Positioning your consulting practice is perhaps the most critical sales and marketing decision you can make, but it’s also hard, so a lot of consultants don’t really do a great job with it. This leads them to struggle unnecessarily.
Why Is Positioning So Important
There’s plenty of supply in the world (for the most part). There’s someone else who can help your clients, probably many, many people, some of whom will charge a lot less money. There’s not a lot of attention. People can’t sort through the gazillion options available.
When you search the web, do you go through a long process of picking the best search engine for that particular query, while looking to see if any new search engines have come on the scene lately? Most of just go to Google. For a bigger decision like buying a car, we may evaluate several options, but we don’t have time to check out every possible vehicle that could meet our needs. The same thing applies to your clients.
If you try to appeal to everyone, you end up appealing to no one.
Why It’s Hard to Niche Down on Your Positioning
“Picking a niche”, or being very specific about your positioning, feels like you’re limiting yourself. You’re turning away people you could help. It always feels bad.
Here’s a different way to think of it. Instead of “saying no” to people you might be able to help, you can “say yes” and focus on the people you help best. You don’t want a heart surgeon doing your should surgery.
When your positioning is strong, it attracts the right people to you, and makes sales easy. It’s like turning to Google.
Here’s how I learned to think about niching in terms of focus rather than limits, and how to know if your niche is too narrow.
You can expand your niche if sales are so easy that you’re bored.
If that’s not the case, and sales seem harder than you’d like, focus your positioning.
4 Techniques to Help You Nail Your Consulting Positioning
Check out these 4 techniques to help you nail your positioning and apply them in the free “Mad Libs” style positioning generator below.
- Pick a fight. Not an actual fight, just in case you were wondering. But have an opinion that people will agree with (“finally, someone gets it!”) or hate (“this guy is crazy”). There were times when “a computer on every desktop and in every home” was crazy to most people. The notion that people would access business tools over the web was crazy for most people for quite a while. What are those issues you can’t help but rant over? (“Oh, there goes Reuben again, blathering on about doing sales with selling…”) Picking a fight should involve the few against the many. You’re a small company, you don’t need a $10B market, you need a few more clients each year. This is a great way to subsegment a larger market into people who are just fine with the default way of doing things, and the people who really need your approach.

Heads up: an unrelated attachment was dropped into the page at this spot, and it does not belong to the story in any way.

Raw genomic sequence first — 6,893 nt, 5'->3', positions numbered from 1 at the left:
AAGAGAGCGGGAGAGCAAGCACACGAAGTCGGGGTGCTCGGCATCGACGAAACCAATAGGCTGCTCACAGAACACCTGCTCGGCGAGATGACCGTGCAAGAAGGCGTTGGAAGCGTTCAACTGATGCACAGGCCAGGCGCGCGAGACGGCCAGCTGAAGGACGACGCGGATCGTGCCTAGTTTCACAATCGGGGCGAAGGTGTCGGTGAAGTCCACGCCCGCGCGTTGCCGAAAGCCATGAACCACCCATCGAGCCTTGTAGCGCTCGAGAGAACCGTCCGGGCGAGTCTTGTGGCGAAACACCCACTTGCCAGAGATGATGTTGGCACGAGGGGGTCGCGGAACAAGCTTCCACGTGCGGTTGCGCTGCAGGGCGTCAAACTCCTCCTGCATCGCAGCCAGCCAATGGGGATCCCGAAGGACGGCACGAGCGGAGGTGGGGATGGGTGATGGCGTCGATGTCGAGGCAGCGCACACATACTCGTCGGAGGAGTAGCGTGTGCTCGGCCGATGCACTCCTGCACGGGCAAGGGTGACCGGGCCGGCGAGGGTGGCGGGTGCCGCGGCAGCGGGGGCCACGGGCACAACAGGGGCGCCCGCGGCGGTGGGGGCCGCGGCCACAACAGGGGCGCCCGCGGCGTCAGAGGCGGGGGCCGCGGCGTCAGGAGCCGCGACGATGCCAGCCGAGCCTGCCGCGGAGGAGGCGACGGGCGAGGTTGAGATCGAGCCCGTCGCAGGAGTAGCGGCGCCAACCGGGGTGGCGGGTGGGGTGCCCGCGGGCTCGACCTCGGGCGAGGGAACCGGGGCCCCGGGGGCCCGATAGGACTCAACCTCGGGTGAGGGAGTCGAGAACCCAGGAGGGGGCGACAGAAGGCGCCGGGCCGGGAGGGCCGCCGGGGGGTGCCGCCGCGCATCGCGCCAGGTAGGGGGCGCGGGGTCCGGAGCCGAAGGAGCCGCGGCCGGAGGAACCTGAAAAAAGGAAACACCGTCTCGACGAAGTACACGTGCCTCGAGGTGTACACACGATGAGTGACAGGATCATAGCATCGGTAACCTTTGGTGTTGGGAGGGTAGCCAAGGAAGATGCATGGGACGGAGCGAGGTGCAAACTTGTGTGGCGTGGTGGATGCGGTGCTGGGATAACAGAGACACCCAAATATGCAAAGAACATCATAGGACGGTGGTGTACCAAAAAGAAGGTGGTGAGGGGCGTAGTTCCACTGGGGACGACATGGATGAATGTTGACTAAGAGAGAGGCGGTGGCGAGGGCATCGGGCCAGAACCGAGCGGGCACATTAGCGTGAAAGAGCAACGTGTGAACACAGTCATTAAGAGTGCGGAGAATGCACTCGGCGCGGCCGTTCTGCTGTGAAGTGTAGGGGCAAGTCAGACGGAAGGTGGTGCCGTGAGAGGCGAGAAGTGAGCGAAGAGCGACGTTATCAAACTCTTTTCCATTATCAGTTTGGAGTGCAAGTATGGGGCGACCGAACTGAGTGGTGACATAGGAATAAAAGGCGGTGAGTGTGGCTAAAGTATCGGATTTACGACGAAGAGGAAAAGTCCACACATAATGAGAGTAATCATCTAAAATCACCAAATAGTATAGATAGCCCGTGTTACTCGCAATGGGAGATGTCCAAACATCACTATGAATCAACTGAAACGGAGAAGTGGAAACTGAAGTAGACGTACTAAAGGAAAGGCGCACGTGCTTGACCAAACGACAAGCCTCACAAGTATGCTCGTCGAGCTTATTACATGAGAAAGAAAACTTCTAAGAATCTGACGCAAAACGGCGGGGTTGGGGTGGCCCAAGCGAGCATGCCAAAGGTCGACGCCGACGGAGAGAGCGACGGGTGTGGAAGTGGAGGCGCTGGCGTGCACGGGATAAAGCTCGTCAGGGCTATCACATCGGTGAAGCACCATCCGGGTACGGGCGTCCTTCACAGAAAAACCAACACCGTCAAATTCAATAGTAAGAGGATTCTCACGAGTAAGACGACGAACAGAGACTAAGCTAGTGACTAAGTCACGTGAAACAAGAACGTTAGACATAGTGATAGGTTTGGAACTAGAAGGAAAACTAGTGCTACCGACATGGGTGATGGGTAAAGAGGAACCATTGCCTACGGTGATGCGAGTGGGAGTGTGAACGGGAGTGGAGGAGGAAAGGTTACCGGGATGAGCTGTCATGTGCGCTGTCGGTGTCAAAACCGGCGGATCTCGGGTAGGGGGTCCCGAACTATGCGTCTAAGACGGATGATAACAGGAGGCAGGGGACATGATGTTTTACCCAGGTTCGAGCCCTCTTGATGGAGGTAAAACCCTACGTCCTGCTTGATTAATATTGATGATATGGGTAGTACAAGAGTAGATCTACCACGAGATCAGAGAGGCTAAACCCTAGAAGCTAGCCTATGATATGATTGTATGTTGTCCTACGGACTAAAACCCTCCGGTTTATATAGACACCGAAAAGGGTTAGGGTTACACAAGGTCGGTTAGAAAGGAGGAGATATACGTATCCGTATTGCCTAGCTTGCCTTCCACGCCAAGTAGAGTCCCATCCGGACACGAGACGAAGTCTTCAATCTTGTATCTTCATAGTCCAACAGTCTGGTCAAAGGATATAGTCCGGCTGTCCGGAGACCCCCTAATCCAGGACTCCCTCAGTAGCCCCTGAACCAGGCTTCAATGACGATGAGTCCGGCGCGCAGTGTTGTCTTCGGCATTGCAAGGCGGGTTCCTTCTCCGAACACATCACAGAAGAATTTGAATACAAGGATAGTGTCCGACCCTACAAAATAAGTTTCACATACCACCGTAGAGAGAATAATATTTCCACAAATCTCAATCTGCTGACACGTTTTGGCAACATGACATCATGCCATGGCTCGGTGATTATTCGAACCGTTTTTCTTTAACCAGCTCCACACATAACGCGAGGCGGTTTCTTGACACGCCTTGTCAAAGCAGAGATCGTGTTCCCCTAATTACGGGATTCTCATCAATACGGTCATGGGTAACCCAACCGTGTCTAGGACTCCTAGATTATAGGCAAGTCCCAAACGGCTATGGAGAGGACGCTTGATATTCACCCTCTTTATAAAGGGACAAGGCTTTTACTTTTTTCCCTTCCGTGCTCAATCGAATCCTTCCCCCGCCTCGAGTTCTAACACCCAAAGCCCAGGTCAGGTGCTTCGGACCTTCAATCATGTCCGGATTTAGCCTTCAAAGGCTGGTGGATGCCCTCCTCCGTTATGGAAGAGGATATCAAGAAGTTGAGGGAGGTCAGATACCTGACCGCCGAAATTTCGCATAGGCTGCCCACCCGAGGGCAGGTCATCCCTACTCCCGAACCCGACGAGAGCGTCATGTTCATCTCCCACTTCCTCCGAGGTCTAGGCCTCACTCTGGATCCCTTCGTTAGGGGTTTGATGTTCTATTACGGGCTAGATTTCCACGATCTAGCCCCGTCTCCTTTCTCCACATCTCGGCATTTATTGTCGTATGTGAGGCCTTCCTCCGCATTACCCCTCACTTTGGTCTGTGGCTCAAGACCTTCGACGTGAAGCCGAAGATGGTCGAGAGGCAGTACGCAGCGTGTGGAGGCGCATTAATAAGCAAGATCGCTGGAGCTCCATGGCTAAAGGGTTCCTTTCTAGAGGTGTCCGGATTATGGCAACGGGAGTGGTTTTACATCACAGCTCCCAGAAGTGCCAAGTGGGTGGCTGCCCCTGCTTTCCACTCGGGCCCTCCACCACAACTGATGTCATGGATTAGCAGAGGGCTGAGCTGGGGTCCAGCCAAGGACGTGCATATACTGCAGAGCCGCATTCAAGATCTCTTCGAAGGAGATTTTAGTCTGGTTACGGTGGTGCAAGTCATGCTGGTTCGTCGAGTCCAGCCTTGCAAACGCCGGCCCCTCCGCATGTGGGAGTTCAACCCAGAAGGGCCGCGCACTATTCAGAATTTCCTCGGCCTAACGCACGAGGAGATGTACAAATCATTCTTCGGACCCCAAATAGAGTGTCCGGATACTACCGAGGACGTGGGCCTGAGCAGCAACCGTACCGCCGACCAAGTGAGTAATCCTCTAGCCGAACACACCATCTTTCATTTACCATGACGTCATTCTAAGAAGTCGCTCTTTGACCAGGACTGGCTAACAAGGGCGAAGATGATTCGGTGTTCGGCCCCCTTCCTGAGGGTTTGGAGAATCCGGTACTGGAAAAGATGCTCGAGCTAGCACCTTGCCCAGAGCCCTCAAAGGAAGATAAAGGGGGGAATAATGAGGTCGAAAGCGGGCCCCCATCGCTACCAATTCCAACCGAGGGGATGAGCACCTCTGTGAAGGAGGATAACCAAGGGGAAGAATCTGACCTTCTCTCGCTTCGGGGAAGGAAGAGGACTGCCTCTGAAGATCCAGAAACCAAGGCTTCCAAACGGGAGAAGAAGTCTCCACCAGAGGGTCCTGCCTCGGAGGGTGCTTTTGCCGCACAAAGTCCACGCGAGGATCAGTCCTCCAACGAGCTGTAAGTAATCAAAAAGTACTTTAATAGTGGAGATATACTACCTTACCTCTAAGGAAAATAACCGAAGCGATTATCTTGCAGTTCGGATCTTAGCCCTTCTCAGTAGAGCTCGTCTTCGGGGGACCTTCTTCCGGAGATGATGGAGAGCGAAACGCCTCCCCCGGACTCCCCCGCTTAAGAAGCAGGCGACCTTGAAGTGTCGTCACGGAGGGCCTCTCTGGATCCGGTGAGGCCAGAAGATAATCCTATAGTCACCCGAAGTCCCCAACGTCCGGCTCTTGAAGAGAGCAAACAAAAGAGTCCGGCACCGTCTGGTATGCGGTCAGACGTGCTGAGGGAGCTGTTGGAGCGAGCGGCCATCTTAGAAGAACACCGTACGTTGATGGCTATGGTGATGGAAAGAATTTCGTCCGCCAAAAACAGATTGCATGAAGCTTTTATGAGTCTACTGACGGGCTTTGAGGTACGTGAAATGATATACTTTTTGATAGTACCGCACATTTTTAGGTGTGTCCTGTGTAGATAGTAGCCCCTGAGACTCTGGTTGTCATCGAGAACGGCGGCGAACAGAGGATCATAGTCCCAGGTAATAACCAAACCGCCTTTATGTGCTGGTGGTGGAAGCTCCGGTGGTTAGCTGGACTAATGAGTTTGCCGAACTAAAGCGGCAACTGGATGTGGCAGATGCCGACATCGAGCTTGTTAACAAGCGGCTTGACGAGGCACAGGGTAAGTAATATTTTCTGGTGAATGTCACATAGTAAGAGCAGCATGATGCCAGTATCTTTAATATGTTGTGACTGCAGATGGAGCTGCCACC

- Pick your favorite client. Make that your buyer persona. You know the client you loved working with, that you helped so profoundly, who paid bills on time and took your advice? The one who makes your face light up when you talk about them? Try to find more clients exactly like that, to do that work with. (Conversely, think of the clients you hated– why does your positioning still cover them?)
- Pick the prospect you’d most hate to lose. What new client are you most hoping to work with, that you’d hate the most to tell you, “we’ve decided to go in another direction”? What were you looking forward to about this project? The money (nothing wrong with being honest about that)? The way you were going to work together? What you were going to learn? What you were hoping to teach? This isn’t quite as powerful as a past client (unless it also happens to line up with the past client from the previous item), but you can often find some good clarity here.
- Pick up the phone and call your past clients. Ask what they were looking for, what led them to choose you, and what they got from the experience. Their words will be the words that your current prospects and next clients will use do describe their problems and their ideal solutions.
Of course, you can use whatever combination of these techniques you like, but get your consulting positioning dialed in so that it’s easy for people to think of you and refer to you, it’s easy for your ideal prospects to know they’re in the right place, and it’s easy enough for them to buy that you don’t even feel like you’re selling.
As a consultant who is a business owner, not a subcontractor, your super power is that you get to pick your market so you are the 800 pound gorilla. The Nike, Coca-Cola, Apple, etc, of your niche. So unless sales and marketing seems to easy, focus your consulting positioning wisely.